Ultimate guide to nomad banking

One of the greatest advantages of living a location independent lifestyle is access. Access to all that the world has to offer including the best banks and financial services companies. In this guide, I explain how to create a banking strategy that leverages this access.

 

The pillars of a strategy

To build a solid banking strategy, a number of factors have to be taken into consideration. In my experience, the most important ones are stability, cost, convenience, customer service, the quality of the products and futureproofing.

Stability is something that most people tend to undervalue at their own perils. Just ask your friends and family members about the fundamentals of the banks they have accounts with. I bet that none of them have a clue and that is worrying in an age where an increasingly large number of people rely on “non-bank” banking products. These are typically excluded from government protection schemes and the companies offering them are not as tightly regulated as normal banks are. Famous examples include Revolut, TransferWise and Neat. External factors also have to be taken into consideration as no bank operates in a vacuum. Banking collapses, currency devaluations and regulatory changes have happened in many countries over the past decades and will continue to be a risk for the foreseeable future. It is thus important to take stability very seriously.

Cost is an obvious one. No one likes to be ripped off and that is especially true when it comes to banking fees. By carefully selecting the right banks and building the right framework around them, it is possible to completely eliminate banking fees from your life. No more monthly fees, wire transfer fees, ATM withdrawal fees, forex fees etc.

Convenience is something you may think you have right now but I can guarantee that you will change your mind once you realize what is out there in terms of possibilities. How about instant global wire transfers, frictionless brokerage accounts, instant notifications for every transaction, two-factor authentication that does not require a mobile phone number, wallet accounts that give you access to massive discounts, fee-free credit cards that grant lounge access…

Customer service is an absolute must. When things go south, and they invariably will at some point, being able to connect with your banks and get any issue resolved will make all the difference. A few years ago, I lost my wallet while exploring Angkor Wat in Cambodia. I called my primary bank and asked for a replacement card. My account manager had one delivered to my hotel within 48 hours via DHL, at no cost to me. He also arranged for cash to be available at a local bank within the hour. That is pretty impressive, especially when you consider where I was, and it allowed me to continue traveling with very minimal time loss.

I cannot stress how important the quality of the products is. At the end of the day, the other factors listed here simply do not matter if the products suck. Finding unbiased reviews of financial products, however, can be very difficult and this raises the following questions. How to efficiently rate the quality of a financial product? I have written a guide on the subject, I strongly recommend that you give it a read.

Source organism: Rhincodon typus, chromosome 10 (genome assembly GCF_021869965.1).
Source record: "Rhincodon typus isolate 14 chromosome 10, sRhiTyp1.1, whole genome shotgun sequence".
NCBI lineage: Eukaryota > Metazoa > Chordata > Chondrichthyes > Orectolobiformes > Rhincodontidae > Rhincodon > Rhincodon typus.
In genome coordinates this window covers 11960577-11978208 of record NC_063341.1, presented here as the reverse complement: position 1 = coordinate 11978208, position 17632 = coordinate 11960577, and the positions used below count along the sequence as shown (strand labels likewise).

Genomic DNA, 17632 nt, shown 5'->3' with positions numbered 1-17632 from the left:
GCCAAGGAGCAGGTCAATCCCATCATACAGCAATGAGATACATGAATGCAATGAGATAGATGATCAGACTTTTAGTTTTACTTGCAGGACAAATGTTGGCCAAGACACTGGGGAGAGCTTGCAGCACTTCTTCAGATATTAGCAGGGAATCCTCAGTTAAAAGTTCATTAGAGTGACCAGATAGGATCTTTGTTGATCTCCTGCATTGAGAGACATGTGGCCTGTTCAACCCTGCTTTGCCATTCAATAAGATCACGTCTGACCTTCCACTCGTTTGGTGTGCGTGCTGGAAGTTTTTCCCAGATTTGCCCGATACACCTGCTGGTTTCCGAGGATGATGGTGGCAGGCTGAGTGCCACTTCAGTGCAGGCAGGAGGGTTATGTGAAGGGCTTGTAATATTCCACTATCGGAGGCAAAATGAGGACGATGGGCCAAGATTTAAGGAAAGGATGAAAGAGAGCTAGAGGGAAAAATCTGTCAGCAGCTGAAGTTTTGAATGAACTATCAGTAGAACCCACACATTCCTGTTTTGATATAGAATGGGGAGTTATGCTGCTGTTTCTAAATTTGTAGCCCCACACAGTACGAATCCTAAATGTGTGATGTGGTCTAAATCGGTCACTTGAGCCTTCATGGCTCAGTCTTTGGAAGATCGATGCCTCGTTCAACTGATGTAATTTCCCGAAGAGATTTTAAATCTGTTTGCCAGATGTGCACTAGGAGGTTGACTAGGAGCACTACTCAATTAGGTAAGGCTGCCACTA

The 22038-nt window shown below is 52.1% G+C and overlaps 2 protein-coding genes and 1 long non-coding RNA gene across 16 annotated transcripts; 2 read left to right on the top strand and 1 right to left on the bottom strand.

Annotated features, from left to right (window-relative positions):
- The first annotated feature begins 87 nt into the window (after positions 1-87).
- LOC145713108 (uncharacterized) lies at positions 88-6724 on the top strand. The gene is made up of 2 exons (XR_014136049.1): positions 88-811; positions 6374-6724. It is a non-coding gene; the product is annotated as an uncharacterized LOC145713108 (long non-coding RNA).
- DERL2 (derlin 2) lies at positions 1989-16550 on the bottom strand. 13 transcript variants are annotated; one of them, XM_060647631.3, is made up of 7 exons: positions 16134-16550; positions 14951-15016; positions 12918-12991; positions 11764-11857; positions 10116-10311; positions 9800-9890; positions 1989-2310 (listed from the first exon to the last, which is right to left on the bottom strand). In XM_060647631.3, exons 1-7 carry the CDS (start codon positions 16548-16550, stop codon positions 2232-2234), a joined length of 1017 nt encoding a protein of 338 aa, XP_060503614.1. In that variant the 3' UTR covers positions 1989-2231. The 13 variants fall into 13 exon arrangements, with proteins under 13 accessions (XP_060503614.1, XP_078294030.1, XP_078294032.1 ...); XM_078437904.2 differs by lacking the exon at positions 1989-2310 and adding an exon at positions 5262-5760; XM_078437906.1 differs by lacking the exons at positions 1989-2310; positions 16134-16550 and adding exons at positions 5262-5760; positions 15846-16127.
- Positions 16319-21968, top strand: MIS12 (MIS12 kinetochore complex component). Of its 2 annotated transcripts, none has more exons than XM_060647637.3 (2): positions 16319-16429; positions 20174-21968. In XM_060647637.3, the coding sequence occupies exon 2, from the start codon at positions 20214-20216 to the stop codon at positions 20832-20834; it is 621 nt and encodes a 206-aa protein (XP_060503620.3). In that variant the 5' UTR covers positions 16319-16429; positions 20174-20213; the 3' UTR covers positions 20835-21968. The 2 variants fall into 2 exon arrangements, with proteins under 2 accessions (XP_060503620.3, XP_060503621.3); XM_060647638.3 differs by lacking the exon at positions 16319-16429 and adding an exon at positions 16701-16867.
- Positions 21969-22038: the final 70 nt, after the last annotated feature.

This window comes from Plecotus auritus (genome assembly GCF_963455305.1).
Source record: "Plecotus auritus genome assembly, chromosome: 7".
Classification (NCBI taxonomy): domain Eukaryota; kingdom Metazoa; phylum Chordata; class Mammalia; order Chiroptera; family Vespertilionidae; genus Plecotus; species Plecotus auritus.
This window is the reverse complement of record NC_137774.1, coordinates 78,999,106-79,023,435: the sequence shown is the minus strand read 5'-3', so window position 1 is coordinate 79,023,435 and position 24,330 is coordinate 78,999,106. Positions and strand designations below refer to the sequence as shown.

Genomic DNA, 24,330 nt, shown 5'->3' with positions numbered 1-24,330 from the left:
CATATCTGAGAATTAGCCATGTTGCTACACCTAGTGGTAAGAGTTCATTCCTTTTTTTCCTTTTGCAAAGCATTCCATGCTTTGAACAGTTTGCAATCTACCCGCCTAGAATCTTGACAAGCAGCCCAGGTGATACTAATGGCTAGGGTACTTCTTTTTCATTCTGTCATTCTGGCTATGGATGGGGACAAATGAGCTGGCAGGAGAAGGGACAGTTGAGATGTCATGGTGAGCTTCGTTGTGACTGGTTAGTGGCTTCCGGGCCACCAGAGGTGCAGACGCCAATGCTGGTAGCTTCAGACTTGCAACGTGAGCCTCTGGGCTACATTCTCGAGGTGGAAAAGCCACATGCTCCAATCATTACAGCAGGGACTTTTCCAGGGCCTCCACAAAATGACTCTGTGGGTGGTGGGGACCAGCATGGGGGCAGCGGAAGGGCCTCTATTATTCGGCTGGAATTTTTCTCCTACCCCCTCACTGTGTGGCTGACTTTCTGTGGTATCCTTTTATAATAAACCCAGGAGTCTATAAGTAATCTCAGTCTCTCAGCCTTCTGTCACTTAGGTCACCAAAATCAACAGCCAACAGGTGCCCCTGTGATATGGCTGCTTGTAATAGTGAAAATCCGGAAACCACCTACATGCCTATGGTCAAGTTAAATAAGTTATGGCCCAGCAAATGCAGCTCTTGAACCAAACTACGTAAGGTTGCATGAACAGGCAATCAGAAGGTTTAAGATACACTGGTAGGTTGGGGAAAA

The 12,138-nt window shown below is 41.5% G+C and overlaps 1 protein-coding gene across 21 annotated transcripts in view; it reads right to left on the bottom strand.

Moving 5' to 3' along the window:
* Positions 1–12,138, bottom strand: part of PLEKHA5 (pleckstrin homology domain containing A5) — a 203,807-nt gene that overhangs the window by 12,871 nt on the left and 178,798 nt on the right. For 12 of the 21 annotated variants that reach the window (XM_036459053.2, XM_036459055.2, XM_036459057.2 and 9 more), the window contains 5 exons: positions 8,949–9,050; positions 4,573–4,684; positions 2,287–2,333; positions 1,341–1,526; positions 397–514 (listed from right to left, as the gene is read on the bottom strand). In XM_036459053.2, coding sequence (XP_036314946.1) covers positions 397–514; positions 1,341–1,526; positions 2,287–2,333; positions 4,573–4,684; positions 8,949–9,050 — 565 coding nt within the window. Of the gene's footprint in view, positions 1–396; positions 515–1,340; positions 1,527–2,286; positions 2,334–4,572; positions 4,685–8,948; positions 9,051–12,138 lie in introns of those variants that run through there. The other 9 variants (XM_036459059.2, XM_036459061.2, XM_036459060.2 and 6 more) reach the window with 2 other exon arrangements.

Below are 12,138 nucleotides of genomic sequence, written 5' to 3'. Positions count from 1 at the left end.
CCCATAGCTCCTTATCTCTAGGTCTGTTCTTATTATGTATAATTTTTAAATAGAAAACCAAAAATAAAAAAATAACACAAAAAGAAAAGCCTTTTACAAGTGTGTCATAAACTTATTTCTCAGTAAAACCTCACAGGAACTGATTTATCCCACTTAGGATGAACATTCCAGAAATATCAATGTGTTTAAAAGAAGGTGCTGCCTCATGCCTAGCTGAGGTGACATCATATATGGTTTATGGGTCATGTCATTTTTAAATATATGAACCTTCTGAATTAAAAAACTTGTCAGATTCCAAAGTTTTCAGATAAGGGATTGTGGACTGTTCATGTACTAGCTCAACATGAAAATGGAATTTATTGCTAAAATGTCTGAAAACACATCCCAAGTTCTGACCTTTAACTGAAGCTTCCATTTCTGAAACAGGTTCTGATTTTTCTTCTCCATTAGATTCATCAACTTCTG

Lastly but not least, futureproofing. The farther we travel down the road to a cashless society, the more important the banks will become and the larger their impact on our lives will be. Not all of them will manage this transition well, however, so it is important to choose wisely to avoid friction in the future.

With the pillars covered, it is now time to move on to the strategy itself. The best way to explain how to build such a strategy, in my opinion, is through examples.

 

Examples

There is no one-size-fits-all strategy when it comes to banking. You should instead tailor your strategy to fit your own specific needs and long-term goals. Below are a number of examples that fit the most common scenarios.

 

Freelancers

The ideal strategy for most freelancers revolves around three accounts. A primary account for day-to-day transactions, a secondary account for savings and a backup account.

The primary account is the account that will be used to send and receive payments, pay bills and for the occasional ATM withdrawals. It should be denominated either in the currency of the country you spend most of your time in or in a currency that has a stable exchange rate with that country’s currency. For example, if you spend most of your time in South East Asia your primary account should be in USD, HKD, SGD or CNY. If you spend most of your time in Europe it should be in EUR. Your primary account should be accessible via a debit card that has no transaction fees, no ATM fee, no currency exchange fee and that is compatible with the mobile wallets (Apple Pay, Google Pay, Samsung Pay etc). A good mobile banking app is also a must and so is the ability to initiate international transfers online. The country where the account is located does not matter all that much as services like TransferWise Borderless can be used to interface between it and the freelancing platforms, clients etc. With that said, if you plan to apply for a credit card some countries offer clear benefits over others and this should be taken into consideration.

The secondary account is the account that will be used to store your savings. For this reason, stability and a long-term alignment with your personal goals are what matters most. You may be thinking right now that you will travel forever but you probably will not. At some point, you will want to establish a base somewhere and it will be a lot easier to do that if your savings are well structured and compatible with your goals in that country. Personally, I have settled down in Hong Kong and that is why I keep most of my savings in CNY, SGD, HKD and USD. Other currencies I would recommend include the EUR, GBP, CHF, AED and NZD. Other factors to consider when choosing where to open your secondary account include the stability of the jurisdiction, the stability of the bank, interest rates and yields, whether any currency controls are in place, how interests and capital gains are taxed and the availability of sophisticated investment products (including AI-powered solutions).